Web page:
FHA STREAMLINES REFINANCE GUIDELINES IN KENTUCKY 2015


Refinancing FHA Mortgage loans. 

FHA STREAMLINES: FHA to FHA Refinance

2014 Kentucky FHA Loan Guidelines for Credit, Down payment, income,

  • 620 minimum Credit Score
  • NO AUS findings run
  • NO Income stated on application or verified
  • NO Appraisal – COSTS CAN NOT BE ROLLED INTO LOAN –No longer an allowable option
  • Verify assets only for cash to close
    • If you pay ALL costs with interest rate credit, no assets needed to be verified.
    • This would mean paying for the re-establishment of their escrows.
    • If they pay for their new escrow account, verify those assets. They will get reimbursed by their previous servicer 2-3 weeks after closing.
  • New annual MI is Life of Loan, but is .85% instead of 1.35% in most cases.
  • FHA loans endorsed prior to May 31, 2009 may be eligible for up front MI of .01
  • Dropping a borrower usually requires credit qualifying – see full guidelines
  • 5% PI & MI reduction required for Net Tangible benefit to be met

We will do a verbal VOE to confirm their employment, but we won’t be verifying income. No DTI calculations are performed.  You WILL need to provide a 3 bureau credit report.

 Remember that a borrower may NOT get any cash back on a streamline so any credit in excess of closing costs must be applied as a principal reduction, with a max of $2k towards principal.

FHA loans are secured through the FHA, or Federal Housing Administration

Joel Lobb
Senior Loan Officer
(NMLS#57916)

phone: (502) 905-3708
Fax: (502) 327-9119
kentuckyloan@gmail.com
http://www.mylouisvillekentuckymortgage.com/

News Release : Fannie Mae


News Release : Fannie Mae.

Refinancing, repeatedly for lower mortgage rates


Refinancing, repeatedly for lower mortgage rates.

Refinancing, repeatedly for lower mortgage rates

Dean Spalding, a financial-services executive in Louisville, Ky., has refinanced his 15-year mortgage which now has a balance of roughly $350,000four times since 2009, including twice in the past 12 months. Over this period, his rate has dropped from 4.25% to 2.875%. After his last refi, he says, his monthly mortgage payment dropped by about $150.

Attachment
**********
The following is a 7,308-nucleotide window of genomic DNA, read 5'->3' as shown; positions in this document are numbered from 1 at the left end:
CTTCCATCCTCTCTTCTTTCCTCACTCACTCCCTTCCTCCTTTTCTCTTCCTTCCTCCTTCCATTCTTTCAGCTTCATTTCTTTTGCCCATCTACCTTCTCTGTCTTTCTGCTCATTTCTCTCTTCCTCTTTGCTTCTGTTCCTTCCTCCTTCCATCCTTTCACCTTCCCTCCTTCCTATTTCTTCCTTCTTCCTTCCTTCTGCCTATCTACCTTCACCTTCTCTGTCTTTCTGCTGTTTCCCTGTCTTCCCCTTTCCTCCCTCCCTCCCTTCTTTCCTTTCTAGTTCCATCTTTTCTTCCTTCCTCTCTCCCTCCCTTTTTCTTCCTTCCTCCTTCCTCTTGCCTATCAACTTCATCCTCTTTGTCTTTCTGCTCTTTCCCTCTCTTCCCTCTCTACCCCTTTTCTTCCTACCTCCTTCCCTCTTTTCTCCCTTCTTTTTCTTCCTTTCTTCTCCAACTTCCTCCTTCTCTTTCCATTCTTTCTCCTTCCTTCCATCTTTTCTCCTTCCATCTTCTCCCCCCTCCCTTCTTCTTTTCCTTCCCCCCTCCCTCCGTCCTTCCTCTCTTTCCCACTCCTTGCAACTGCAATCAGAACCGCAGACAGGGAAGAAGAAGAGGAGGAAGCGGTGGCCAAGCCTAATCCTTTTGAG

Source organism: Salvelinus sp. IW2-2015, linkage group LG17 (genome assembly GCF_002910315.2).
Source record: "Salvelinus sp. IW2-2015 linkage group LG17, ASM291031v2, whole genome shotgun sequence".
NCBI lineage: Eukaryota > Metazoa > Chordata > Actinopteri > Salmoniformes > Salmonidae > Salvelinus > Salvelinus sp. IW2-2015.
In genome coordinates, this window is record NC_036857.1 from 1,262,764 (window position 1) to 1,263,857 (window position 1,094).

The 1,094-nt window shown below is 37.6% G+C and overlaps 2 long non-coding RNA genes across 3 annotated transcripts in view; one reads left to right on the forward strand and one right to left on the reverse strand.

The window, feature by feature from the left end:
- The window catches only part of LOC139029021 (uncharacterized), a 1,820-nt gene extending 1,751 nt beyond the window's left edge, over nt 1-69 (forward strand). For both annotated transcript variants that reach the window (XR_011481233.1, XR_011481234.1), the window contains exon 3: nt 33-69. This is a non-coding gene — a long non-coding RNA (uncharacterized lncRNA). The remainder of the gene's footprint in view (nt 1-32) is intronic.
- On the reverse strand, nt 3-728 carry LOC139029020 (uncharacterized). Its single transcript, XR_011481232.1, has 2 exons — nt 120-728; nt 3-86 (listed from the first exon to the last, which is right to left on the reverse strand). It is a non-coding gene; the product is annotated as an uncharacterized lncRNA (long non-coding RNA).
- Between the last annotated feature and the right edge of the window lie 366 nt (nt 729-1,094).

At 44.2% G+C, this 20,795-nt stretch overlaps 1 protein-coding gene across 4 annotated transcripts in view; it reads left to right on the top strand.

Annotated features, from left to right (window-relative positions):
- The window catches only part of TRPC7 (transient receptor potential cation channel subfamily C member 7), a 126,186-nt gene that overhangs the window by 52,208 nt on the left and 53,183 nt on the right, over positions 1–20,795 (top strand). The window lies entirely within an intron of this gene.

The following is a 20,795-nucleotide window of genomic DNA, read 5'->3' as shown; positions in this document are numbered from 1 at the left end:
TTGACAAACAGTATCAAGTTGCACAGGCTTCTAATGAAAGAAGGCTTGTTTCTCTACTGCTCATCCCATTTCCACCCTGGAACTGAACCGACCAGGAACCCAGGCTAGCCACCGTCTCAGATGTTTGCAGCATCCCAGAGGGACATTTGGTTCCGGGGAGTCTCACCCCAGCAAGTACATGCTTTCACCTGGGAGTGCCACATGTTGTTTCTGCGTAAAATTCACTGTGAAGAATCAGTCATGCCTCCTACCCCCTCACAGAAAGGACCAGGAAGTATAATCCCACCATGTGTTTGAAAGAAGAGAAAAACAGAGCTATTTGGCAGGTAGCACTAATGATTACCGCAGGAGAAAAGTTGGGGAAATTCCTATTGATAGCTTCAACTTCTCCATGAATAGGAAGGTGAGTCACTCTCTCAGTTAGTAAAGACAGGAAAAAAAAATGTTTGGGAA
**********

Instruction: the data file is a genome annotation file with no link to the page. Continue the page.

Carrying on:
“It has been a no-brainer,” says Spalding, who used First Commonwealth Mortgage, a mortgage broker based in Louisville.

The last time homeowners were so eager to refinance, it was a more expensive proposition. At the height of the housing boom, 86% of borrowers who refinanced took out cash and ended up with a higher loan amount, according to Freddie Mac.

To do so, they typically agreed to pay thousands of dollars in closing costs and often a steep prepayment penalty, a fee levied on those who paid off a substantial portion or all of a mortgage typically in less than four years.

Those costs made refinancing prudent only for those who could get a significantly better rate, often two percentage points or more, financial advisers said, and expected to stay in their houses long enough for the monthly savings to offset the upfront costs.

Today, lenders say, some borrowers are refinancing when rates drop as little as three-eighths of a percentage point.

“The traditional rules of refinancing are no longer in play,” says Bruce Thielen, a vice president at NASB Financial.

So what is the catch? In exchange for waiving closing costs, lenders charge a slightly higher interest rate.

The numbers vary by lender and type of mortgage, but in order for 1% to 1.75% of the loan amount to be applied toward closing costs, a lender typically raises the rate by 0.25 percentage point or more, says Mark Goldman, a senior loan officer at C2 Financial, a mortgage brokerage based in San Diego.

This trade-off entices homeowners to refinance, bringing much-needed business to lenders at a time when a still-sluggish housing market has hurt the market for new mortgages.

FAQ: Should I Refinance? | Equifax Finance Blog


FAQ: Should I Refinance? | Equifax Finance Blog.

Myth vs. Fact: Setting the Record Straight about Historic Mortgage Servicing Settlement


Myth vs. Fact: Setting the Record Straight about Historic Mortgage Servicing Settlement.